Flaxman was a bit of a classical superfan

    Flaxman was born in York in 1755 but grew up in London. He became one of the first students to enrol at the Royal Academy Schools in 1769 and went on to exhibit portrait busts and scenes from classical mythology. His work caught the eye of Thomas Wedgwood who commissioned Flaxman to produce designs for his fashionable ceramics. Despite early successes, Flaxman felt that his practice as a sculptor would benefit from further study of classical art. In 1787, he and his wife Ann Denman (also known as Nancy) set out for Rome where they stayed for seven years.

    • Sir William Hamilton, Attic kalyx krater showing Eos pursuing Kephalos

      Sir William Hamilton, Attic kalyx krater showing Eos pursuing Kephalos.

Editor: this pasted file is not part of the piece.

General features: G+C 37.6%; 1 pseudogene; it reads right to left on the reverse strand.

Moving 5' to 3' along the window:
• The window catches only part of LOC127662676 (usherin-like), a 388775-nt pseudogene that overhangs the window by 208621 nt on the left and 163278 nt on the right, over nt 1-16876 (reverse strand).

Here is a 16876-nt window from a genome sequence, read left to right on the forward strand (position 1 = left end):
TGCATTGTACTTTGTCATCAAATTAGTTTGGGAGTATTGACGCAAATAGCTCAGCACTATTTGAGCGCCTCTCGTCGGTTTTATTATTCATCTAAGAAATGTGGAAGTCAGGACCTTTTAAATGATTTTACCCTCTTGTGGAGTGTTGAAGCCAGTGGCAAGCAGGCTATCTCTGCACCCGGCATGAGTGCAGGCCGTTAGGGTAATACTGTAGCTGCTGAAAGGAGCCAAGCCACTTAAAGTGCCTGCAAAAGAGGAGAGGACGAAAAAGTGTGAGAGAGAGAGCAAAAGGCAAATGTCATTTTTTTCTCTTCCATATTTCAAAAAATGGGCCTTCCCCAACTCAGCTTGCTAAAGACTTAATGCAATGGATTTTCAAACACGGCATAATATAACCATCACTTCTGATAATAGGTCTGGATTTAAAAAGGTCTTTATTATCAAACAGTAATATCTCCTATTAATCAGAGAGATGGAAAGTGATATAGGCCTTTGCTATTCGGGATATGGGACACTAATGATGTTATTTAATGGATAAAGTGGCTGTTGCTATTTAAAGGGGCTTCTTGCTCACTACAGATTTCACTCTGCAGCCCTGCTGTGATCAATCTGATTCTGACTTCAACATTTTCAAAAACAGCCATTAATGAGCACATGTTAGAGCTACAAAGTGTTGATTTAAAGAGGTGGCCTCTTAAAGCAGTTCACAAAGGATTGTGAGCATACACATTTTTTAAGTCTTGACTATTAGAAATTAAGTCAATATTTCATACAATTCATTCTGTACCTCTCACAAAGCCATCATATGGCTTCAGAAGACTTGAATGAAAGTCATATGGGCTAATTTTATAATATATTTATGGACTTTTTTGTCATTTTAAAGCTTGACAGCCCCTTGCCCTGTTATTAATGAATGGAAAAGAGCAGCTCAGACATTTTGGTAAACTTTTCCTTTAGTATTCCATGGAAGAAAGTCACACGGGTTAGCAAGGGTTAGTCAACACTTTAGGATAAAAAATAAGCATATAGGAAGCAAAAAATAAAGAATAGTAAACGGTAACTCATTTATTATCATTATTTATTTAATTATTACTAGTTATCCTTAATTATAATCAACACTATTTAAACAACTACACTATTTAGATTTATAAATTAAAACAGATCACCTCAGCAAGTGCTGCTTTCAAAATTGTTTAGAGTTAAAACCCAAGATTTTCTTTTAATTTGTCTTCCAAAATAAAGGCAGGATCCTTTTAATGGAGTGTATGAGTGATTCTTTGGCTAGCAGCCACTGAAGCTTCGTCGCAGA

An inspired commission or a favour for a friend?

      The original drawings in the RA Collection were commissioned by Georgiana Hare-Naylor, a friend of Flaxman’s, while they were both living in Rome. Hare-Naylor (née Shipley) asked Flaxman to illustrate Homer’s The Iliad and The Odyssey with the intention of having the drawings engraved and published.

      Hare-Naylor was described by a contemporary as “tall, handsome and self-sufficient, a painter and a scholar”. She and Flaxman shared an interest in the classical world and spent evenings reading the epics of Homer aloud. The Hare-Naylors paid Flaxman between 15 and 21 shillings for each drawing, probably with the intention of helping the Flaxmans prolong their stay in Italy.

  • His skills were much in demand